What is Dividend Income?

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  • Written By: Felicia Dye
  • Edited By: Melissa Wiley
  • Last Modified Date: 27 August 2019
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Dividend income is a type of revenue that is made available to shareholders in some companies. It is derived from a company's profits and is paid on a per-share basis. Shareholders usually have the option to use their dividend funds or to reinvest them. It is important for potential shareholders to realize that dividend income is discretionary and is usually subject to tax.

To understand dividend income, it is necessary to understand a bit about stock ownership. When a person purchases stock in a company, she becomes a partial owner. The amount of the company that she owns is represented in shares. For example, if stock in ABC Company is $5 US Dollars (USD) per share, a $50 USD investment would give a person 10 shares.

When a company earns profits, it may decide to distribute a portion of it as dividend income for the shareholders. When this is done, the company decides how much it will pay per share. The ABC Company, for instance, may decide to pay a $1 USD dividend. This means that the individual with 10 shares would receive $10 USD in dividend income.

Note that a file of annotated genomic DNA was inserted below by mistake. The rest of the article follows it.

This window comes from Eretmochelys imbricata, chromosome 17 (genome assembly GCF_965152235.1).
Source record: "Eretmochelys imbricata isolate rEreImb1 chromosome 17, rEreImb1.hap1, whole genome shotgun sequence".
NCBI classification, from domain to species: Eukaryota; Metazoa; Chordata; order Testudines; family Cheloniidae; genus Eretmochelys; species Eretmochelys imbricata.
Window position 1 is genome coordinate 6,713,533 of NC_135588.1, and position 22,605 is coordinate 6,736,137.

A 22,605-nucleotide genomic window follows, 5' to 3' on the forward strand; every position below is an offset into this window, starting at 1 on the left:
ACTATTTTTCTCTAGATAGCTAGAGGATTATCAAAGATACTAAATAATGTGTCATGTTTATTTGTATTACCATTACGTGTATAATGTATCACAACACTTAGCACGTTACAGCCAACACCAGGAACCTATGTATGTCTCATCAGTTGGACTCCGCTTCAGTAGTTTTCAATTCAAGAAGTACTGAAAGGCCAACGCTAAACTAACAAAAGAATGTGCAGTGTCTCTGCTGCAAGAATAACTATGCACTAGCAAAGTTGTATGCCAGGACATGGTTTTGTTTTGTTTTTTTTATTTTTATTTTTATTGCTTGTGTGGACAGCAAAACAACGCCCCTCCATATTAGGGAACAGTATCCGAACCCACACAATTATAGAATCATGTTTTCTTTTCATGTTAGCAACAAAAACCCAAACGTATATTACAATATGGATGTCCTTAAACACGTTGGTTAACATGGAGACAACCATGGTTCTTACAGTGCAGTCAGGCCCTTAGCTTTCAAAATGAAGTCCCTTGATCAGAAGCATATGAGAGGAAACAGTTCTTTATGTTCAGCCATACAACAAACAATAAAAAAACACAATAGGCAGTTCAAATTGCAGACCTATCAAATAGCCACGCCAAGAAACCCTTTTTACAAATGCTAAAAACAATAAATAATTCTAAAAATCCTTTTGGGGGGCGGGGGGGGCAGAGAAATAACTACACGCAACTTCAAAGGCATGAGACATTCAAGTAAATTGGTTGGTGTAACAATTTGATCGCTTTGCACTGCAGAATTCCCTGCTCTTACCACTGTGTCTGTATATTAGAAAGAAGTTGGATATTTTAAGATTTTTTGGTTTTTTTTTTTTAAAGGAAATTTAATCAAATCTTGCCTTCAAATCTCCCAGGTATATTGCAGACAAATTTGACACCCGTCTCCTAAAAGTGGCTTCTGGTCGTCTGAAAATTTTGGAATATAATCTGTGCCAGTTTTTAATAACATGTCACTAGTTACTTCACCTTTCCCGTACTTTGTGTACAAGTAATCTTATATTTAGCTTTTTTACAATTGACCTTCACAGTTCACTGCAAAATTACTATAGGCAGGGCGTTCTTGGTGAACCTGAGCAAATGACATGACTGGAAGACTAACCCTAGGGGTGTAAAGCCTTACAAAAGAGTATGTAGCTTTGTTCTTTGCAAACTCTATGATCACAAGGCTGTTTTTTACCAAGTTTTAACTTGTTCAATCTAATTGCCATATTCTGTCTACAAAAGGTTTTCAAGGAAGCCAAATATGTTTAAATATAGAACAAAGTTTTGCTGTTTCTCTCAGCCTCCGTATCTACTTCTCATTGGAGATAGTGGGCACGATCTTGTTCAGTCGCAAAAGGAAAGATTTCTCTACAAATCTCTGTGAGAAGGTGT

Some people receive and use these funds as they would any other income. Many people, however, choose to have their dividend reinvested instead of receiving distributions. This means that they choose not to accept the dividends in the form of cash. Instead, they opt to use the funds to automatically purchase more stock. Many financial advisers suggest this option because, when a stock is successful, reinvestment allows a person to earn more profits from these funds.

All companies do not provide their shareholders with dividend income, even if they have profits. Those who do usually distribute the funds on a regular basis. Many companies choose to pay dividend income quarterly.

It is important for shareholders who have stocks that pay dividends to realize that continuing this practice is completely discretionary. A company may stop distributing dividends and change the rate at will. Anyone who is considering dividend paying stock should also note that these funds are generally subject to tax.

Some companies that pay dividends do so to make themselves attractive to investors. They provide this type of income because although they earn profits, their stock prices tend to be stable. While stability has its benefits, it also defeats the purpose of investing for many people who do so with the intention of having their money grow.


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